Enhanced descriptions from Syndetics:
"The Secret Garden should be on every child's bookshelf."--Amanda Craig, The Time
An enchanting story of transformation and compassion, Frances Hodgson Burnett's The Secret Garden is widely considered to be one of the most important works of children's literature. After her parents die of cholera, Mary Lennox, a difficult and sickly little girl, is brought from India to her mysterious uncle's sprawling estate on the Yorkshire moors. Mary continues in her self-absorbed ways until one day she discovers a hidden and neglected garden adjoining her uncle's mansion. When she meets Ben Weatherstaff, a curt but gentle gardener, and discovers her hidden-away invalid cousin, Colin Craven, the three come together to tend the garden, and Mary's life--as well as the lives of those around her--begins to change in unforeseen ways.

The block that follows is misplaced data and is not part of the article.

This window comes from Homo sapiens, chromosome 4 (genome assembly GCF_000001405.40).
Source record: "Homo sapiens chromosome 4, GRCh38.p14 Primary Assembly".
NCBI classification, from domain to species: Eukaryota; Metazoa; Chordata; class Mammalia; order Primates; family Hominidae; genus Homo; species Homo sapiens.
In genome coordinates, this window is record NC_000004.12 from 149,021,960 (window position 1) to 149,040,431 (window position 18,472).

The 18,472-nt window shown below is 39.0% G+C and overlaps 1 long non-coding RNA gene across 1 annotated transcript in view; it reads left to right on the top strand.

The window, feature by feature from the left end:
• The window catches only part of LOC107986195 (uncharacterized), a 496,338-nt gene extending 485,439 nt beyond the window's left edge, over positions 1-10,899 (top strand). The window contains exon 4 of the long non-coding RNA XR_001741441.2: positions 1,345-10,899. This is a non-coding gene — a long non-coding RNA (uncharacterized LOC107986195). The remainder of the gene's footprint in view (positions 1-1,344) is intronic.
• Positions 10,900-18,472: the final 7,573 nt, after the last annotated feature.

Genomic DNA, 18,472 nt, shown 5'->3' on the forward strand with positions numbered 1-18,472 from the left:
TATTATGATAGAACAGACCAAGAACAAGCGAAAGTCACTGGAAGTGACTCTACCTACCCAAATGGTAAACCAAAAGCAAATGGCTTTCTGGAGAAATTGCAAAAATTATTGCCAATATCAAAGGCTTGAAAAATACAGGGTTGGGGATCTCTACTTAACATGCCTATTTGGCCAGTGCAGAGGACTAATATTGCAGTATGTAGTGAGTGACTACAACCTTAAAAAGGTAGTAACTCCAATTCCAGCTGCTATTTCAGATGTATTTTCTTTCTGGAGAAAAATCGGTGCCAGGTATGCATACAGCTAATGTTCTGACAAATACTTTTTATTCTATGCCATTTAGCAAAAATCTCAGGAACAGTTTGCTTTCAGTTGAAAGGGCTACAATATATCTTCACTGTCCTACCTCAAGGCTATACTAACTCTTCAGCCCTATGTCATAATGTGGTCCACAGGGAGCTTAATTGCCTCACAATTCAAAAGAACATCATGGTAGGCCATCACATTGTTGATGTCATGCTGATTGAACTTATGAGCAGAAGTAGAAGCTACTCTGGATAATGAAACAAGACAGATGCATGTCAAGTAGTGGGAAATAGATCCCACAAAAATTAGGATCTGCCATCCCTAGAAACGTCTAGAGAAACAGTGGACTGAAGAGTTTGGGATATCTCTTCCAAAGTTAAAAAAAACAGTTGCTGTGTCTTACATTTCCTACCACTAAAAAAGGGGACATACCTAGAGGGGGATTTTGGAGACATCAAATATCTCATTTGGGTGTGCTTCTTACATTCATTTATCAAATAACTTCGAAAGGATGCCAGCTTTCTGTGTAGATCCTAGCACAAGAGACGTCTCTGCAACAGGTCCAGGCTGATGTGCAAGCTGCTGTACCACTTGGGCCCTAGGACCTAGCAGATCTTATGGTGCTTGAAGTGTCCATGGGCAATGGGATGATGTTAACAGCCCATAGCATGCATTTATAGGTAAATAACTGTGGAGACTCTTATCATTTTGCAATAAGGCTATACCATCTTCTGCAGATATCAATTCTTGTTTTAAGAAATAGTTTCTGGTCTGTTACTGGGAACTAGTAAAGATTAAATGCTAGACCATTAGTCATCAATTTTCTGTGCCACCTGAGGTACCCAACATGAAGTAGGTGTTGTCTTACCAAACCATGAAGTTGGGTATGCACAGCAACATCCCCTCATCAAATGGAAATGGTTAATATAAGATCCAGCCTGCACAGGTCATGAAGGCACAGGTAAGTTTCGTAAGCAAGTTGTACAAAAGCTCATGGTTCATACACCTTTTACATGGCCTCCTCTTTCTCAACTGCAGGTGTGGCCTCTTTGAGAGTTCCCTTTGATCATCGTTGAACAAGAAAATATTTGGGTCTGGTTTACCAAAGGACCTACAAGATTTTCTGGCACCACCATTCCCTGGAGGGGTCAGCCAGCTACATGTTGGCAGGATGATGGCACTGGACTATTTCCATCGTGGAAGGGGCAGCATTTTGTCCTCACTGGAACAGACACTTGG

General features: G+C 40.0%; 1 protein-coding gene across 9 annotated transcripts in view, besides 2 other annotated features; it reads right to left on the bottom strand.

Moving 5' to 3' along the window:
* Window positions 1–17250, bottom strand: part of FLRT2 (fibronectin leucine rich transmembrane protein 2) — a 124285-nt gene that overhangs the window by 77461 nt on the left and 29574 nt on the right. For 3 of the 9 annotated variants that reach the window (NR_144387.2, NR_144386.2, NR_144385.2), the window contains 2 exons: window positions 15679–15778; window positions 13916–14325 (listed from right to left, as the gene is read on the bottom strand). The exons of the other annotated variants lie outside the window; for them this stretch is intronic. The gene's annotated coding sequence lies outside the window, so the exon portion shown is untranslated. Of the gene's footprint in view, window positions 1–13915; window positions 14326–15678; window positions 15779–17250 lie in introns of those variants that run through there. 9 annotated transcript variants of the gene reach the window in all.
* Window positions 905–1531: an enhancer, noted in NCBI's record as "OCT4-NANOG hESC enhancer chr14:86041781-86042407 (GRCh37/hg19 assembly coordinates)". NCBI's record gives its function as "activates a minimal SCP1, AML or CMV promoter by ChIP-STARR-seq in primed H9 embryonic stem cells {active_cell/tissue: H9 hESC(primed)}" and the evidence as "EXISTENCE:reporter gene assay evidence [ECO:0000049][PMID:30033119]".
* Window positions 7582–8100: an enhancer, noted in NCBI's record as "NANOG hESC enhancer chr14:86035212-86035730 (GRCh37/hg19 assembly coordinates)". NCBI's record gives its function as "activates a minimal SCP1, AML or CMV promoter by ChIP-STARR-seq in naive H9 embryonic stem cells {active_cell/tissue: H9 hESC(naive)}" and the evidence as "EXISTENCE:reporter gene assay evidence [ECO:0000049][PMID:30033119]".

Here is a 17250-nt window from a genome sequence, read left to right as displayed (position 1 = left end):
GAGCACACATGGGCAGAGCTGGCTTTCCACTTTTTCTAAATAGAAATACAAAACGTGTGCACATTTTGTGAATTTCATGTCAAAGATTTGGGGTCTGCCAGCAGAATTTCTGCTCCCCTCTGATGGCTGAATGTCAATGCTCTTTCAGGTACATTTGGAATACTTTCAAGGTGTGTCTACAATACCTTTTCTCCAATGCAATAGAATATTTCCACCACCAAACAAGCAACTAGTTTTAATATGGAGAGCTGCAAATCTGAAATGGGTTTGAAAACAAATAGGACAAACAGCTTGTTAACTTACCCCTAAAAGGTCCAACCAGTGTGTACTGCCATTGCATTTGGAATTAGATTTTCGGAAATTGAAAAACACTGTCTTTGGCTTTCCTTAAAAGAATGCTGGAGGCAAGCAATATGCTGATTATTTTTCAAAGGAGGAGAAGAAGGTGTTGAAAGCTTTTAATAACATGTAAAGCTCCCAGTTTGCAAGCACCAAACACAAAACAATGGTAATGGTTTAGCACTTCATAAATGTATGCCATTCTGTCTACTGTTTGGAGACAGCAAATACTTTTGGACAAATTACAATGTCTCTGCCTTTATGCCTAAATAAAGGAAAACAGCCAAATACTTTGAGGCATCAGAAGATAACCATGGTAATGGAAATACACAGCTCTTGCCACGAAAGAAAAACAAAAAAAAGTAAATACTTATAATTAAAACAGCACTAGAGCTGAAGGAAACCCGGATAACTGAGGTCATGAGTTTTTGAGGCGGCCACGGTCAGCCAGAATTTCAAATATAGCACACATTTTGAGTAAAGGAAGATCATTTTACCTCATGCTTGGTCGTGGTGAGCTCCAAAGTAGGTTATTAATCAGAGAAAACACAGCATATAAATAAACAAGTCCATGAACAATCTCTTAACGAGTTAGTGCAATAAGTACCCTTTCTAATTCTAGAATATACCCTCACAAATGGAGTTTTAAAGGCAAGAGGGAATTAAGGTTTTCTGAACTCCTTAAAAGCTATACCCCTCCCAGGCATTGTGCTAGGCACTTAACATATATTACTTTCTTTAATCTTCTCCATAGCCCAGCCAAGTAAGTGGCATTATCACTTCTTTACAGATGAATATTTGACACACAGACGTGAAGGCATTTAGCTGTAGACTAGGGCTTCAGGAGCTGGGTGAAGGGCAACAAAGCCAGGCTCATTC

This Modern Library Paperback Classic is set from the text of the first American edition published in 1911.
Praise for The Secret Garden
"It is only the exceptional author who can write a book about children with sufficient skill, charm, simplicity, and significance to make it acceptable to both young and old. Mrs. Burnett is one of the few thus gifted." -- The New York Times
"A BBC Radio 4 full-cast dramatisation".
Produced by John Taylor ; music by Elizabeth Parker.
Beryl Reid ; Harriet Walter ; Jessica Marshall-Gardiner.
Starring Beryl Reid and Harriet Walter ; full cast dramatisation.
Narrators: Reader: Beryl Reid, Harriet Walter.
Jessica Marshall-Gardiner, Beryl Reid; supporting cast.
Originally broadcast 14 Mar.-11 Apr. 1991.